Scott Hillman knows a thing or two about starting a professional hockey franchise.

Five years ago, he was named the first – and only (so far) – head coach in Missouri Mavericks history, and the team went on to make the playoffs five years in a row and finished last season as the regular-season Bud Poile Governors’ Cup winners, claiming more wins (44) than any other team in the Central Hockey League.

However, the season ended with a crushing first-round playoff loss to the Arizona Sundogs.

Hillman said that loss made it very difficult to accept his new coaching assignment, that of another first-year team, the Indianapolis Fuel of the East Coast Hockey League.

“I felt like we had some unfinished business in Independence,” said Hillman, who announced his resignation last week, and was introduced as the Fuel's new head coach Tuesday morning. “We had great success during the regular season and in 2012 and 2013 reached Game 7 of the semifinals, but just never quite reached our goal – the championship round.

“It was very difficult leaving the Mavericks, but this is a great opportunity for me and my family, one we couldn't pass up.”

Sean Hallett, president of the Fuel, said the first-year team inked Hillman to a multiyear contract.

“Coach Hillman is a rising star in professional hockey,” Hallett said on the Fuel's website. “His experience coaching a new franchise to immediate success and his commitment to building a winning culture make him the perfect fit as the Fuel's head coach.”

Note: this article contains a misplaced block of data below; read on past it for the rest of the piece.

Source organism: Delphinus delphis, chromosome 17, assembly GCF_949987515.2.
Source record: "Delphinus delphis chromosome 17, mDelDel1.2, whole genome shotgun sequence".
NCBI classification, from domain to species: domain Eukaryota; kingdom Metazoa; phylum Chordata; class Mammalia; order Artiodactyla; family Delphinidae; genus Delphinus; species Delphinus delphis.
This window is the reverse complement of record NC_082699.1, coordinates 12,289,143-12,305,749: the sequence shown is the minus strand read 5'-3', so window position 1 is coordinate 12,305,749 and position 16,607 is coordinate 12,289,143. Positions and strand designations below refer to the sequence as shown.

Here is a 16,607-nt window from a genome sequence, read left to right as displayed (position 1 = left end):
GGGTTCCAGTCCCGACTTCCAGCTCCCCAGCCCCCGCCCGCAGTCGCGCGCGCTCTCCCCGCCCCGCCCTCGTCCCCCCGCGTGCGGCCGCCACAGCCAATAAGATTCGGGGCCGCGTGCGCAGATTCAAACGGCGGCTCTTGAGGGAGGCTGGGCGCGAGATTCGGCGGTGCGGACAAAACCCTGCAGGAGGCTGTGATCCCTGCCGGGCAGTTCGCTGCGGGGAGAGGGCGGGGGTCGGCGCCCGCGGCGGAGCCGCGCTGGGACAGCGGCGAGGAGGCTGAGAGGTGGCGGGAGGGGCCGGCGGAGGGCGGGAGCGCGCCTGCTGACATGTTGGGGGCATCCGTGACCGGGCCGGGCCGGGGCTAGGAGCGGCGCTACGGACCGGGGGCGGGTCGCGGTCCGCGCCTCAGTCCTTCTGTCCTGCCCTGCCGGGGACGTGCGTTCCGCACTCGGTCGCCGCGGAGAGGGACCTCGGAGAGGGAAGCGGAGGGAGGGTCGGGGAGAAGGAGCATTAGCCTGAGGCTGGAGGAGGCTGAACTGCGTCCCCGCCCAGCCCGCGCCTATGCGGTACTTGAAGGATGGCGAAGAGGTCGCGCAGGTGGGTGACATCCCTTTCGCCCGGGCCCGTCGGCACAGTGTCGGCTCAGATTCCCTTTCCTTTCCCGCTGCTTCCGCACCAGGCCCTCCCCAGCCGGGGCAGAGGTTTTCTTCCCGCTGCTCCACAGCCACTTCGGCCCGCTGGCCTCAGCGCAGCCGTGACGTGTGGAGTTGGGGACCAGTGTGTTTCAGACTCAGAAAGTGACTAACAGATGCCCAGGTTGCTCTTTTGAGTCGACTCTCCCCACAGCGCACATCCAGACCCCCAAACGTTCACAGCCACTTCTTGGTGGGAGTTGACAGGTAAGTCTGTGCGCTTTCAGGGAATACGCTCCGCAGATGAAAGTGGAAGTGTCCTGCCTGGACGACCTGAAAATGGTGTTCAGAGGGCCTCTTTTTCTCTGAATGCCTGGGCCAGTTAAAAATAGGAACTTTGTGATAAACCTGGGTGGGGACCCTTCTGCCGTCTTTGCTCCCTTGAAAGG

Before joining the Mavericks, Hillman served as head coach of the Knoxville Ice Bears of the Southern Professional Hockey League, where he was named SPHL Coach of the Year in 2009. He led the Ice Bears to two consecutive championships.

“We're going to be back in town on Thursday and we're going to tie up some loose ends before moving the Indianapolis,” Hillman said by phone Tuesday. “You know, the news conference they held here in Indianapolis reminded me of the news conference in Independence five years ago.

“This organization is doing everything the right way, just like we did with the Mavericks. I love the building (State Fairgrounds Coliseum) we're going to play in. I believe it is the oldest building to house a professional hockey team in North America, and they basically gutted it and left the four outside walls. Everything else is new. I believe the renovation cost around $65 million. It's as exciting to see it as it was to see the construction of the Events Center.”

Hillman never had a losing season with the Mavericks and leaves the team with an impressive .607 winning percentage and a 186-116-26 record. He has a career head coaching record of 253-148-39.

“We have some great memories from our time with the Mavericks,” Hillman said. “By moving to Indianapolis, the boys (12-year-old Corbin and 8-year-old Guhnar) will be in a more active hockey community and we're hoping it will cut down on our travel.”

Hillman is the first hockey hire for the team, and he said the search for players will begin soon.

“It's all exciting, and I get a bit of a feeling of déjà vu,” he said. “Please thank everyone in Eastern Jackson County for all they did for me, (wife) Dalyn and the boys over the past five years. Eastern Jackson County will always feel like home to us.”

Mavericks team president Brent Thiessen said the team is in its initial stages of seeking a new head coach and it will “be a bit” before a new coach is named.